PAUL BUNYAN'S FOREST CAMP
at Turtle Bay Exploration Park
Paul Bunyan’s Forest Camp is an educational hub modeled after an old-time forest camp similar to ones all over Shasta County a hundred years ago. North State forests and wildlife are the heart of the Mill Building, and visitors delight in viewing the animals and exploring the hands-on exhibits.
In addition to the Mill Building, the Paul Bunyan campus consists of outdoor play equipment, a water feature, an amphitheater that hosts our seasonal animal show, the Parrot Playhouse, our year-round aviary featuring Lorikeets, and our seasonal Butterfly House.
Home to the Walk on the Wild Side animal show. An educational show entertains guests while bringing about appreciation for the diversity of animals in our natural world. It seats approximately 400 guests and has recently been renovated with shade sails which make sitting in the summer heat to watch a show easy and enjoyable.
Wildlife Woods consists of natural enclosures that serve as homes for many of the animals living full-time at Turtle Bay Exploration Park.
The mighty Sacramento in miniature! This exhibit traces the river from Mt. Shasta to Turtle Bay. Follow the water as it travels down a lumber flume. Change the course of the river and explore the power of water to run a mill wheel before the stream empties into our tiny Lake Shasta.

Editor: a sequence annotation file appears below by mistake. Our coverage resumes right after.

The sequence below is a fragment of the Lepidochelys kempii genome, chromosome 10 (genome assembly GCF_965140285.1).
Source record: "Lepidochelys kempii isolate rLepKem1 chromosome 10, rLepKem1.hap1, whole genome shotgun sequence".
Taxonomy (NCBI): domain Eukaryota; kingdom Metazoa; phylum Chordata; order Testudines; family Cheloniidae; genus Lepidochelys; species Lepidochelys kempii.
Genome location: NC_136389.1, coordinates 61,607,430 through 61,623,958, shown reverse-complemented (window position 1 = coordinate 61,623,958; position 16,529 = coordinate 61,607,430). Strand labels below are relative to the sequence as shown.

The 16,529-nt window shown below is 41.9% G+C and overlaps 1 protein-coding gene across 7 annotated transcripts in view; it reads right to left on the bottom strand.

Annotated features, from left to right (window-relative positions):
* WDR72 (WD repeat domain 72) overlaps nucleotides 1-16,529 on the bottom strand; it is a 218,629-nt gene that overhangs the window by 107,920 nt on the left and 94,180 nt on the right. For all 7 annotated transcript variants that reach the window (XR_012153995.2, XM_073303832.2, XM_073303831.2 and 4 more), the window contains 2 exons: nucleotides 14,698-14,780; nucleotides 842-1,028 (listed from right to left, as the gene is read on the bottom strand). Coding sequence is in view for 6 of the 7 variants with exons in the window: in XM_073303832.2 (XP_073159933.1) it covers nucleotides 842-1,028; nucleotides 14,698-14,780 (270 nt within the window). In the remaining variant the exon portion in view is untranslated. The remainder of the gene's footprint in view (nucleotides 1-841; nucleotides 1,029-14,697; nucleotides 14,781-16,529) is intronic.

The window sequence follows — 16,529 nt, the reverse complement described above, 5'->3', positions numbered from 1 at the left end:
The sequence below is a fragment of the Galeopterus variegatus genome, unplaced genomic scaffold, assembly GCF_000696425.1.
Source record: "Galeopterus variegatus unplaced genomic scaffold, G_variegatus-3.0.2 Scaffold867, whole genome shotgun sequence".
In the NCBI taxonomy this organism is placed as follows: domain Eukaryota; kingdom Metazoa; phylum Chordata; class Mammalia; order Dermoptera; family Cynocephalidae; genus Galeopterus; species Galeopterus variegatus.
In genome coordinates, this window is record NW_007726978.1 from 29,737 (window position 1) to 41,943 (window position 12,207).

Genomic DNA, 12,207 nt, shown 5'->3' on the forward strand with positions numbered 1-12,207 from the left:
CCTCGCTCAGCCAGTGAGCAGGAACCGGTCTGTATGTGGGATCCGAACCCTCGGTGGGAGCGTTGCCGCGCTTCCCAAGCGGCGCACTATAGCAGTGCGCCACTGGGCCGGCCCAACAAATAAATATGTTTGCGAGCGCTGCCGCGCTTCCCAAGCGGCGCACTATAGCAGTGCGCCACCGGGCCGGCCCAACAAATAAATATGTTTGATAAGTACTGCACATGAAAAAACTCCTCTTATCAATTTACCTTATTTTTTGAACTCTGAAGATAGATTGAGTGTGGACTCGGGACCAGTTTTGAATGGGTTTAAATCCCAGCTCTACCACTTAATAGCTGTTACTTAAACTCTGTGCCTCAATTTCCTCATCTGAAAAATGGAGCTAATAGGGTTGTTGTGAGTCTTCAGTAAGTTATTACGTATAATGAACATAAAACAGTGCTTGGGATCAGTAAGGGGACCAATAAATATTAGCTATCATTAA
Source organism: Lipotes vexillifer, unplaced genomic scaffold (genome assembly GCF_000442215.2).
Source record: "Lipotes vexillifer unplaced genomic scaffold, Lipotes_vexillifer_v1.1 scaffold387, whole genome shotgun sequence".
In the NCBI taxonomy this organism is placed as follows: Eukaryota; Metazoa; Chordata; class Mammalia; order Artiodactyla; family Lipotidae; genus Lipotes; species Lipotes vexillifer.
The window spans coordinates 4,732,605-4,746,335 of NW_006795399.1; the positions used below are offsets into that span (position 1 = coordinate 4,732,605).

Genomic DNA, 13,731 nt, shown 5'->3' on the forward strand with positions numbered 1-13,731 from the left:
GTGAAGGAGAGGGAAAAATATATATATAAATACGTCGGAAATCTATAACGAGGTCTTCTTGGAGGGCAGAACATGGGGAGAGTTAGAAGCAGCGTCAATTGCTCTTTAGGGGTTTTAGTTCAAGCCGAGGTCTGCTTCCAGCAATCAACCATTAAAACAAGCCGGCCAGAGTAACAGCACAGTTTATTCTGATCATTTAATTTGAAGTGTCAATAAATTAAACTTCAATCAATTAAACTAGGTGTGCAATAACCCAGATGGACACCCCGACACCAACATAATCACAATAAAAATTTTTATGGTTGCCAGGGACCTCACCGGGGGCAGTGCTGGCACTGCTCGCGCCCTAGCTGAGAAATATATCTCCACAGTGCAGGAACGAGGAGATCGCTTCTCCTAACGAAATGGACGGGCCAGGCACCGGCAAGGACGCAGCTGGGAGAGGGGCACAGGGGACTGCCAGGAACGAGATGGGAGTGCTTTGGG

Wings of Summer: Butterflies!
The butterfly exhibit offers guests a unique opportunity to see up to 32 species of butterflies found throughout the United States in a tranquil garden enclosure in the summer.
2018 Opening Coming Soon!
Gifford Memorial Picnic Pavilion
The pavilion includes a 1,575 sq. ft. covered structure capable of seating 120 people and can accommodate large school groups and other programing and facility rentals.
Built in 1884, and donated by Sierra Pacific Industries., our Lima Shay #2 is one of the last of its kind! Ephraim Shay designed this narrow gauge steam engine to haul timber in steep and uneven terrain. The metal components of the log cars came from the LaMoine Lumber Company and are on loan from the US Forest Service.
When this Redwood was planted in 1850, communication by telegraph was creating a revolution and San Francisco had just received its official incorporation as a city. This 29,600 pound Redwood log was donated to Turtle Bay's forestry program by Dennis Elliott and Daughters Logging
The Turtle Pond gives visitors an up-close look at a turtle habitat. It is the home to our native western pond turtle, which once flourished in this area, and the invasive red-eared slider, which threatens western pond turtle populations.
Planted by the Forest Museum to demonstrate the importance of trees and forests to our region. It is designed to take you on a journey across the forest ecosystems of Northern California, beginning in the cool, damp, coastal redwood forests near Eureka and ending in the hot, dry, easter pine forests near Susanville.